For the past century or so, Bulgaria has served as a sort of unwitting laboratory for political change in the western world; communism, socialism and capitalism have all swept through and had their way with the place. So it makes sense that Rana Dasgupta would set his new novel here: Solo is the story of a 100-year-old Bulgarian man, who happens to be an amateur chemist with an ad hoc lab in his apartment, reflecting on his life as it was shaped by the huge, transformative, uncontrollable forces of history.

But Solo isn’t really a political novel, though politics infuse every page. It’s a love story, in a way, but more than that it’s a story about squelched love, truncated passions. The old man, Ulrich, is confined to his apartment in Sofia. He has been blind for years; his neighbors stop by to give him food and medicine. The first half of the novel follows Ulrich’s efforts to piece together and make sense of his childhood and early life. As a boy, Ulrich fell madly in love with music, but his father banished it from the household. So he turned to his second love, chemistry. He dreamed of becoming a great inventor and boosting his country’s industrial sophistication. He went to Berlin to study chemistry with the scientists who were at the forefront of innovation at the time, but then his mother, penniless and on the wrong side of the latest political shift, called him home.

With both his obsessions lost to him, Ulrich gets a job managing a factory. He marries his best friend’s sister and has a son, but loses them as well. He descends into poverty and chaos, like his homeland. As charming and eloquent as Ulrich is, his melancholy trudge through his own bleak history threatens to become a serious downer.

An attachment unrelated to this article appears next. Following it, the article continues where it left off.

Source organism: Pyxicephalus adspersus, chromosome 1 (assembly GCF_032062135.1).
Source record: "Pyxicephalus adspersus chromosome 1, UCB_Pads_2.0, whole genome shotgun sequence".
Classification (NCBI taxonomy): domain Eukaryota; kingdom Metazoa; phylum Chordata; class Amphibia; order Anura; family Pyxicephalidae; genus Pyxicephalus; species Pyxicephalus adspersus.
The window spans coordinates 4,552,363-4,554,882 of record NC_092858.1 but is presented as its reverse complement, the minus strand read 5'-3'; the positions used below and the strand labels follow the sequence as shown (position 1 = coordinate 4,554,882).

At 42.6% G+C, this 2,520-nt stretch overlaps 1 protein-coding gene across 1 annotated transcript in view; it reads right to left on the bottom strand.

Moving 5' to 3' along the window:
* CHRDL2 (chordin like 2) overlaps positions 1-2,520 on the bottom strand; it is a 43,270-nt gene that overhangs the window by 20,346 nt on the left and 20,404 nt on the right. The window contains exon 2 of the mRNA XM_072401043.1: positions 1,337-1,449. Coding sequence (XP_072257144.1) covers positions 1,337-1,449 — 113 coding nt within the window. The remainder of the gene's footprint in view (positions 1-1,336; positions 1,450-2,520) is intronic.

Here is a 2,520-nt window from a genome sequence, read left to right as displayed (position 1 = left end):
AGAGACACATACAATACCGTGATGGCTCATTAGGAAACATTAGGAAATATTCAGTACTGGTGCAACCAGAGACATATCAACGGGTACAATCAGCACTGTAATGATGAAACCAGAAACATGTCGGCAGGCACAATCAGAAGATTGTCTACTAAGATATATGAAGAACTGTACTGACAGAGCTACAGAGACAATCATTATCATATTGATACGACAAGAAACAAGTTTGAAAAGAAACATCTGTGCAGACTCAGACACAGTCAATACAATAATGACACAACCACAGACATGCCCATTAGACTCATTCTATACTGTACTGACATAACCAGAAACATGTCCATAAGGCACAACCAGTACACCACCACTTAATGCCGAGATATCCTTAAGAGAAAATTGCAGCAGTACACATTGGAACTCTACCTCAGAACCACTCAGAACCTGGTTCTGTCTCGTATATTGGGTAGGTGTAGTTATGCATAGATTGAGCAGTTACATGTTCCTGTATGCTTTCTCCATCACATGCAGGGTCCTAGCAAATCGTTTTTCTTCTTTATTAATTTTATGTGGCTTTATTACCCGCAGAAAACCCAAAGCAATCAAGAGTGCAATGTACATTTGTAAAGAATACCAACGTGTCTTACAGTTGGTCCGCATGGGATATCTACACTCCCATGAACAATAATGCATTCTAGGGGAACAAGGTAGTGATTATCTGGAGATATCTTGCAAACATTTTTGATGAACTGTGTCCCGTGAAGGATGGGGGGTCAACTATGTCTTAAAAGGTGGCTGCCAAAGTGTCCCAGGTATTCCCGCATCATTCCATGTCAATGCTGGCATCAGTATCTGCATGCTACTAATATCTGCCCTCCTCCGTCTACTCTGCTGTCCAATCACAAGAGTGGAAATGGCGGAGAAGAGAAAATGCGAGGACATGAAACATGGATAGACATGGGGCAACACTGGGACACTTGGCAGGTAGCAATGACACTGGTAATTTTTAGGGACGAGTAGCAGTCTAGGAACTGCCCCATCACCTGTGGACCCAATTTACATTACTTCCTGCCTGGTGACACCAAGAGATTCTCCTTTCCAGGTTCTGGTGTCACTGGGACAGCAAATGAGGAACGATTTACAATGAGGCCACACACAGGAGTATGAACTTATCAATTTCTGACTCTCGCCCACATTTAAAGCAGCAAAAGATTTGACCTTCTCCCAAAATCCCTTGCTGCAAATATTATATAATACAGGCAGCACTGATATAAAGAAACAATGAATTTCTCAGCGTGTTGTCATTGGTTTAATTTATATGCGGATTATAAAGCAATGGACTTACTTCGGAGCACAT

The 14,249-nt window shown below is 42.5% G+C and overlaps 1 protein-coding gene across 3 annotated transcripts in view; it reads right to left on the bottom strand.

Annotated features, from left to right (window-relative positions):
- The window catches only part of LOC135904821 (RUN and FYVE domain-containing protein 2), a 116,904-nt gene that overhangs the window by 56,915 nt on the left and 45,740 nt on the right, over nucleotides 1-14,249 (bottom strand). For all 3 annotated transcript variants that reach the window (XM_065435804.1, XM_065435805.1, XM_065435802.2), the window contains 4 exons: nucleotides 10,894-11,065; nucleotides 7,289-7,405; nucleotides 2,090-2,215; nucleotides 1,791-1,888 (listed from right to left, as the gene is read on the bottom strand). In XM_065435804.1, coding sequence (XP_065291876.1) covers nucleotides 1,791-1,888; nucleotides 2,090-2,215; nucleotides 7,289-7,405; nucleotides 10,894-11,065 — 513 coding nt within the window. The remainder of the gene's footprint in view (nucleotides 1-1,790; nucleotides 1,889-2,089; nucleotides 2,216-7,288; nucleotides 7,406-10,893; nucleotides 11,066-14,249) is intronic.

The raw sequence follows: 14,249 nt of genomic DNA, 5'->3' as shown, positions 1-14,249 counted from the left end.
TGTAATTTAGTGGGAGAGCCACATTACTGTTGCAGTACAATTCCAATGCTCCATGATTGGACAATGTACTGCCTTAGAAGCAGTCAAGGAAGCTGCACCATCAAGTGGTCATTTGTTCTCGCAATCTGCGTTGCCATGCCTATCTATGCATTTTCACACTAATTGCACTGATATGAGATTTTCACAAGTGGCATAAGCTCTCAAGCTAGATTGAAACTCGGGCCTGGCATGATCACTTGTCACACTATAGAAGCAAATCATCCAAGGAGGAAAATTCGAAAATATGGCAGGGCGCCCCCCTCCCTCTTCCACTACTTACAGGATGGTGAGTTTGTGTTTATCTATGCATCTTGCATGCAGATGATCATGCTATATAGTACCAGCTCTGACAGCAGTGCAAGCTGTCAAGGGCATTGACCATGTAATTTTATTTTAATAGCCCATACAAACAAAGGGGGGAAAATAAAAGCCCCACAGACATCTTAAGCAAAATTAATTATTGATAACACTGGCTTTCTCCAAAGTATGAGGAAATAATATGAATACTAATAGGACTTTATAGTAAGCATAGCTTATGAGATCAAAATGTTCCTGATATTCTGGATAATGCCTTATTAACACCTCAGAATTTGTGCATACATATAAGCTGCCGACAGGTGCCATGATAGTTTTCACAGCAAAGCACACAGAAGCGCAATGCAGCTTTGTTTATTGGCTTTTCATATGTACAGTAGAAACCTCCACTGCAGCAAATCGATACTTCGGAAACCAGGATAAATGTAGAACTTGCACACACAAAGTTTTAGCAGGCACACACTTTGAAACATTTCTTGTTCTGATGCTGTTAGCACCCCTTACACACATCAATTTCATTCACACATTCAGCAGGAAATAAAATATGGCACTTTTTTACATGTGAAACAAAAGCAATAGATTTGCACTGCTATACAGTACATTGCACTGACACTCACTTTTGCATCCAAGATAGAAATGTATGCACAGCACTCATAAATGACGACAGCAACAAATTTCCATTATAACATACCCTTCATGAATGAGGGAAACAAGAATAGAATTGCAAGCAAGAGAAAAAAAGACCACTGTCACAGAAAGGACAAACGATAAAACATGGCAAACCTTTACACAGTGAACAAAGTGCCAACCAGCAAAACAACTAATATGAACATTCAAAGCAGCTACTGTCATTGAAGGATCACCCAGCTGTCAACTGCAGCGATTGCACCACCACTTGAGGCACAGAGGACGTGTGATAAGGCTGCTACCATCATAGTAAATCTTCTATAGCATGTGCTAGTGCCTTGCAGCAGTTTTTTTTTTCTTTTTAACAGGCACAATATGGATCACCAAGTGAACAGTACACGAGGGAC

But just as things start to seem impossibly hopeless, the novel explodes into its delightful second half. Ulrich has survived his grim existence, it turns out, by daydreaming constantly: “His private fictions have sustained him from one day to the next, even as the world itself has become nonsense.” The daydreams were, Dasgupta tells us, “a life’s endeavor of sorts.” In this part of the novel, we follow Ulrich’s dreamed-up children, who are free to roam where he cannot and pursue the passions that were denied him. It’s an illustration of the theory that an urge suppressed in one place will spring forth in another, and that every great achievement is built on multiple great failures. (Albert Einstein pops up here and there to embody this theme.)

Ulrich’s daydreams are more vivid than any of the actual life experiences he details, and in the book‘s second half Dasgupta‘s already gorgeous writing becomes doubly concentrated. (Here, for instance, is one character describing the sounds of New York City: “the stricken alarm of reversing trucks, the industrial growl of electronic shutters, the hydraulic sigh of brakes.”) We’re lulled by Ulrich’s spare existence, then suddenly freed into his kaleidoscopic imagination; it’s a thrilling lesson on the power of an inner life to transcend the circumstances of history.

Becky Ohlsen is a freelance writer in Portland, Oregon.

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